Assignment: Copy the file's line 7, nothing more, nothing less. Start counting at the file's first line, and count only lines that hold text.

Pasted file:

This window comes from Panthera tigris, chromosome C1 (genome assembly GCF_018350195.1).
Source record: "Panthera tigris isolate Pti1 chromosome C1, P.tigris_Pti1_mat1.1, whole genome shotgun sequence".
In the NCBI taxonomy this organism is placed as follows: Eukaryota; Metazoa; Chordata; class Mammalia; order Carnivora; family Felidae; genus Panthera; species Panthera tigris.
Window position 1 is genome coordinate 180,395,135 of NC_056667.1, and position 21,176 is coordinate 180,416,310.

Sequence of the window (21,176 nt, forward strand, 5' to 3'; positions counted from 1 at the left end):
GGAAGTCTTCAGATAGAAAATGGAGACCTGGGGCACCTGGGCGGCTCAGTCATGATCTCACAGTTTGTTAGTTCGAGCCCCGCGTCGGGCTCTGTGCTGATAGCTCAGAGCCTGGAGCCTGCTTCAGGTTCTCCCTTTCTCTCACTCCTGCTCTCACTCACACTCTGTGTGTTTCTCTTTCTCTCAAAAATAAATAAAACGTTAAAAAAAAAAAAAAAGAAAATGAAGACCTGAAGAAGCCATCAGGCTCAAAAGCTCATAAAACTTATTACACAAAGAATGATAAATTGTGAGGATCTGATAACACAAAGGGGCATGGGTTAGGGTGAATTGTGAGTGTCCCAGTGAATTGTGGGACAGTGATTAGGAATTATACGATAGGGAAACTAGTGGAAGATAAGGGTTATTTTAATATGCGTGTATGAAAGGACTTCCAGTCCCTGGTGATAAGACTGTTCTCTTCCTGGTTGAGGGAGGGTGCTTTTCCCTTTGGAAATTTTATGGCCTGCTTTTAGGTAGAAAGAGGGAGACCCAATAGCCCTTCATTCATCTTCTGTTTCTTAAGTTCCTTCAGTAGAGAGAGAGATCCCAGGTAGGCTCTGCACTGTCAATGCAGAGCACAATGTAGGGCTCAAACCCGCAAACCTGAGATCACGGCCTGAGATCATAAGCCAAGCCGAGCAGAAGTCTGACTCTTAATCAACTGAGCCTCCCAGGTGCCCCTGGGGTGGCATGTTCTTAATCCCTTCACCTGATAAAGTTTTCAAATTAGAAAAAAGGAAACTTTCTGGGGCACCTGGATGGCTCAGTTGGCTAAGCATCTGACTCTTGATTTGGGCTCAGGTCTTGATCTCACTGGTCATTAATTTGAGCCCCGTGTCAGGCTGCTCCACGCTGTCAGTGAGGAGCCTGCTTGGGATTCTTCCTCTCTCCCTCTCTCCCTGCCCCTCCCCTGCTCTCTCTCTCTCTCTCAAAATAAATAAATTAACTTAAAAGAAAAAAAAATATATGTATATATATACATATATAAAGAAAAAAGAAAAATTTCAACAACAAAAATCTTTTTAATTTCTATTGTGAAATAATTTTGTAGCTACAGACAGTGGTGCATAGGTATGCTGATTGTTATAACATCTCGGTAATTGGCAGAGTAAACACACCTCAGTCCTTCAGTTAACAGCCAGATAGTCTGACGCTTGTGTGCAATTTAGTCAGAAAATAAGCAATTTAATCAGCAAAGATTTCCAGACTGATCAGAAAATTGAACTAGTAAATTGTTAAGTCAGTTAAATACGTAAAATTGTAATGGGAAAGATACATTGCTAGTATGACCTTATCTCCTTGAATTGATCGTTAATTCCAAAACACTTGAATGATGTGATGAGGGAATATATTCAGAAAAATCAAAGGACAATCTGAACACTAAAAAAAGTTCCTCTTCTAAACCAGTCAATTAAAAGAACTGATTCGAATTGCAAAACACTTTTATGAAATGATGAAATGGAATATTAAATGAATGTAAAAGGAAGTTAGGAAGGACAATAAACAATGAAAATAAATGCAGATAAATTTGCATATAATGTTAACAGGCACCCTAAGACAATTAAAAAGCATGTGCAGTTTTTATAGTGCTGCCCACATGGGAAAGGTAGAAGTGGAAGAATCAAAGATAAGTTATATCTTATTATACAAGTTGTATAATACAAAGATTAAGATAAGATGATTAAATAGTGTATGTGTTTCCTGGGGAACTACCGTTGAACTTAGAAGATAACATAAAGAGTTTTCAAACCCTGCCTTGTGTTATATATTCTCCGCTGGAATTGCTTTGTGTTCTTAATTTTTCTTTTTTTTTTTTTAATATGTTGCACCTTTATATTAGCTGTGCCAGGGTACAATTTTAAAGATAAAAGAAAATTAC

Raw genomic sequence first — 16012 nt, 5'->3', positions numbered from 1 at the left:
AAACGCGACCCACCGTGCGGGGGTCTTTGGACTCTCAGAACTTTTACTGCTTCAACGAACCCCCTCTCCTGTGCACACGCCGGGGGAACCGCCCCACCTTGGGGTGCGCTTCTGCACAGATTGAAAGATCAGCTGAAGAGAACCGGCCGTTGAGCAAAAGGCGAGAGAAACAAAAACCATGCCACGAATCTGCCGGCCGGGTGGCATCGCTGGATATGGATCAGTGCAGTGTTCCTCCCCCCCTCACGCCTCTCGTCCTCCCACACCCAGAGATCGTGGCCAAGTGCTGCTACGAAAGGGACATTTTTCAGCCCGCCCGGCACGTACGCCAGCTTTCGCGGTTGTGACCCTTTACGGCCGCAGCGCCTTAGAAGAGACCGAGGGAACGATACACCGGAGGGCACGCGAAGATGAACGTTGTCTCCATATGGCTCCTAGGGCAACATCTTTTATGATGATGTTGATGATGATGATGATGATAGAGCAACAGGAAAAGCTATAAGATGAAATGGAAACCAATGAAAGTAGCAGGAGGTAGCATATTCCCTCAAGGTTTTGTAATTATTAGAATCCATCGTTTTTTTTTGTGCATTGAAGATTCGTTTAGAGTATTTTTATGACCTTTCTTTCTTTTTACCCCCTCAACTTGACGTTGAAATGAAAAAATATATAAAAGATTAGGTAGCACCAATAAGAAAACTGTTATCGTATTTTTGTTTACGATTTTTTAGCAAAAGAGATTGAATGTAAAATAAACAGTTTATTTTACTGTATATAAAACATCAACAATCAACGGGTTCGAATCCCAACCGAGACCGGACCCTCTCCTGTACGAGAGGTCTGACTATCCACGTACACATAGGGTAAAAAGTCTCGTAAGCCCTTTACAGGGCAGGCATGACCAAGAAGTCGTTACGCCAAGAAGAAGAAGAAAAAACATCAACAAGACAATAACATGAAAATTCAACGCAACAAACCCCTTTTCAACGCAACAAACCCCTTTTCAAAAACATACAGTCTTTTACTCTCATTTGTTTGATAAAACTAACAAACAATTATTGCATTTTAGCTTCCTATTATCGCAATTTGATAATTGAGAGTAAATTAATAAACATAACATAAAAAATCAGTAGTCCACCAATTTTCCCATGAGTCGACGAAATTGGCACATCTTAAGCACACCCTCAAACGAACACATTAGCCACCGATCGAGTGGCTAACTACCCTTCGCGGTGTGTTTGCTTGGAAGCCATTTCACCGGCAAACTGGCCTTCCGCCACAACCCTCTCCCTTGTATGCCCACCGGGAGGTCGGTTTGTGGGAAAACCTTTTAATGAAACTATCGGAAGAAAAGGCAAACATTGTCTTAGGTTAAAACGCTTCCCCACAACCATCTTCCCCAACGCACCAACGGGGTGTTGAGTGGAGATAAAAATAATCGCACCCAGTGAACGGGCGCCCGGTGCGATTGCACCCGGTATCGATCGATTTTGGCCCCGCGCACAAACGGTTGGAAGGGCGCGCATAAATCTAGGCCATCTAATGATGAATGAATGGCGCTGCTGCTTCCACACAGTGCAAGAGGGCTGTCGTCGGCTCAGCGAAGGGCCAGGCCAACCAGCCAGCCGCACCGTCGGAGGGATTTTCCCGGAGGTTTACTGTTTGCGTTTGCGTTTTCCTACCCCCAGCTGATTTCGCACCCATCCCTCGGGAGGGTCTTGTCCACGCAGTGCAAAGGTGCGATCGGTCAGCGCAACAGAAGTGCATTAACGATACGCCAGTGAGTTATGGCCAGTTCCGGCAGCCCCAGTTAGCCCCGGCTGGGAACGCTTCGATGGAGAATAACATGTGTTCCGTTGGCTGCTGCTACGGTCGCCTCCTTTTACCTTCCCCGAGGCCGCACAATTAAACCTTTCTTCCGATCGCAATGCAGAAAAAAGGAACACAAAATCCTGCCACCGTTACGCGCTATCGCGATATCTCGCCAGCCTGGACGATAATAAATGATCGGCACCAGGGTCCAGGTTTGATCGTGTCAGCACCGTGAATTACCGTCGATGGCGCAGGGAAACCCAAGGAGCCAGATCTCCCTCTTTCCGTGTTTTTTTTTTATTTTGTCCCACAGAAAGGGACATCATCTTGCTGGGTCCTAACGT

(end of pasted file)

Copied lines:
Raw genomic sequence first — 16012 nt, 5'->3', positions numbered from 1 at the left: